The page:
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So, here's the deal. I made the mistake of assuming a point source. Actually, a uniform broiler is better modeled as a large plane. I did the integral for an inifinite plane and found that the heat at any given point above the plane is proportional to 1/d, not 1/d^2 as for the point source. So the 29% becomes 50%. Only 49% more to explain...

There's a reason I still keep that high school calculus book around.

Are the invision guys working on an equation mode?

Chief Scientist / Amateur Cook

MadVal, Seattle, WA

Proud signatory to the eG Ethics code

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put an oven safe skillet in the oven at 450 F and let it come up to temperature. Throw your burgers on for 5 minutes a side and you should get a medium rare burger with seared sides.

I would like to give this method a try, but how big a burger are we talking about here Colonel? 1/3 lb.?

Sure, but I've only done this with beef and pork steaks. A 3/4" steak took about 5 minutes a side for medium doneness. I believe only the thickness of the meat matters here. When the cast iron gets nice and hot, you can throw your burgers on and there's virtually no temp loss in the pan. It's a really cool way to cook but it can get your kitchen pretty hot in the summer time.

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So, here's the deal.  I made the mistake of assuming a point source.

You are so fired.

That diagram you did above is awesome. I've never seen a better explanation of why my broiler sucks. The only thing I ever use it for is toasting a lot of bread, and it doesn't even work so well for that.

Matthew Amster-Burton, aka "mamster"

Author, Hungry Monkey, coming in May

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I wouldn't broil an expensive burger (or any burger for that matter). You can either sautee it or do what I do for steaks: put an oven safe skillet in the oven at 450 F and let it come up to temperature. Throw your burgers on for 5 minutes a side and you should get a medium rare burger with seared sides.

My dearest Xanthippe :wub: and I cook steaks and burgers with a technique similar to CK's.

Rub one or two, inch and a half thick Ribeyes with garlic, coat with oil and liberally salt and pepper the meat.

For an inch and a half Ribeyes we turn the oven to 500 F and insert the cast iron skillet. When the oven reaches temperature let it soak for a bit. If you are using an electric stove about three minutes before you are ready to start turn the largest burn on high. When the burner is glowing cherry red pull the skillet out of the oven and put it on the burner. Put the steak in the pan and don't move it for thirty seconds; turn with tongs and let it sit for another thirty seconds. Pop the skillet back in the oven for two minutes per side and remove to a cutting board and loosely tent with aluminum foil. Let rest for five minutes. Then enjoy the medium rare meat. Serve with your favorite cholesterol lowering medication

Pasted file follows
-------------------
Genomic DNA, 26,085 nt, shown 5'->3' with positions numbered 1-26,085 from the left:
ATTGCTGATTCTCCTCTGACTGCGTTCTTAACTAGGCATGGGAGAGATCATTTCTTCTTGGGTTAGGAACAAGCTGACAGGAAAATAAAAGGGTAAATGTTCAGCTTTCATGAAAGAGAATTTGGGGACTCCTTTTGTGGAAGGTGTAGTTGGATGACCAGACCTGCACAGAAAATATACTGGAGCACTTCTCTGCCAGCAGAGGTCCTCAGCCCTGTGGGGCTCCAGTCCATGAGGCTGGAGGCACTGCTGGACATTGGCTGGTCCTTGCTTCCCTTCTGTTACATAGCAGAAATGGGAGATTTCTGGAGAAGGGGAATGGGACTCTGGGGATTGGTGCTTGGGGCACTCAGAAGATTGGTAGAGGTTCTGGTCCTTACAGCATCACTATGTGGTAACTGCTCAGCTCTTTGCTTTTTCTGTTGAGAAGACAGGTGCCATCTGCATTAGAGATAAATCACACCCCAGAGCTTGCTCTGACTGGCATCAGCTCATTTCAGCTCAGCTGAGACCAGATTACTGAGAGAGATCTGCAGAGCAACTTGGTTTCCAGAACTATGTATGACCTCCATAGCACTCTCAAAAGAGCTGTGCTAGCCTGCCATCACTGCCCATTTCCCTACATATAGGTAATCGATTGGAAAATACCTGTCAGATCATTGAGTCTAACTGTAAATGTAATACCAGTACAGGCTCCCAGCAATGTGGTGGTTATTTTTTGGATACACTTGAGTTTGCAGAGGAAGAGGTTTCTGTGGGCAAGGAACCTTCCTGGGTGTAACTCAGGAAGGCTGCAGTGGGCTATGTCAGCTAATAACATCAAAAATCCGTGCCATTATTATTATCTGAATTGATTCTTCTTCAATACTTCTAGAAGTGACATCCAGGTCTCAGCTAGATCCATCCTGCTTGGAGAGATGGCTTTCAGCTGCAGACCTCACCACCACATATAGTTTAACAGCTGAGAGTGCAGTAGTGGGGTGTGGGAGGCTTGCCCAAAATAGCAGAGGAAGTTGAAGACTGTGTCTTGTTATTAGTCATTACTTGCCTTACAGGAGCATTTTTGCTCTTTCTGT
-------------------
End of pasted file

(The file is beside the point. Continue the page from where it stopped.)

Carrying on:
BTW--if you don't have good kitchen ventilation you might want to remove the battery from your smoke detector while you do this.

We have modified this technique for burgers, chops and fish fillets. The modifications are mostly timing.

As an asside, while waiting to be seated for dinner at one of my favorite dinning spots I had a chance to watch the head chef prepare one of the specials of the evening, Filet Mignon. It was about an inch and a half and he used the same timing and technique.

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Ahh dear Socrates another of the Alton Brown faithful emerges. This is without a doubt the best and most consistent method of home preparation I have found, especially for those of us without the nice 20,000 Btu broilers at home. One big big big point though is the necessity to let your meat come up to room temperature (I am assuming everyone always does this? NOT) , otherwise the whole thing just doesn't work with the timing. You wind up with a pretty rare version of medium rare if your entire cooking time is 5 mins for a 1 1/2-2" piece of beef. Of course if you're a geek like me you just check with your trusty Thermapen Look at me! until you hit the magical 135.

Get your bitch ass back in the kitchen and make me some pie!!!

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  • 3 years later...

A fascinating thread, but I need Basic Broiling Help.

I've never used the one on the bottom of the oven. I'm not even sure what might be lurking in there. Is a bottom-pan broiler good for anything (besides gratins, mentioned upthread--I can't produce a respectable/edible one)? I'm curious if it's more than just a bunch of wasted space. :rolleyes:

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You have a broiler on the bottom of your oven? I don't think I've heard of that before! My fairly new range, has an infrared gas broiler. I haven't used it for much, but I really have to watch stuff when I do use it. I guess I could try a steak under it and see if it's any better than a regular broiler. :unsure:

Marlene

cookskorner

Practice. Do it over. Get it right.

Mostly, I want people to be as happy eating my food as I am cooking it.

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The broiler on my oven is like the one shown in the diagram, here.

Part of me thinks, Cool! Bruleed stuff! The other part thinks, Hmm, I usually prefer to see my food much farther away from the floor... :rolleyes:

And I've discovered that the door is stuck. So I might not leap into the world of broiling so soon, after all. :wink: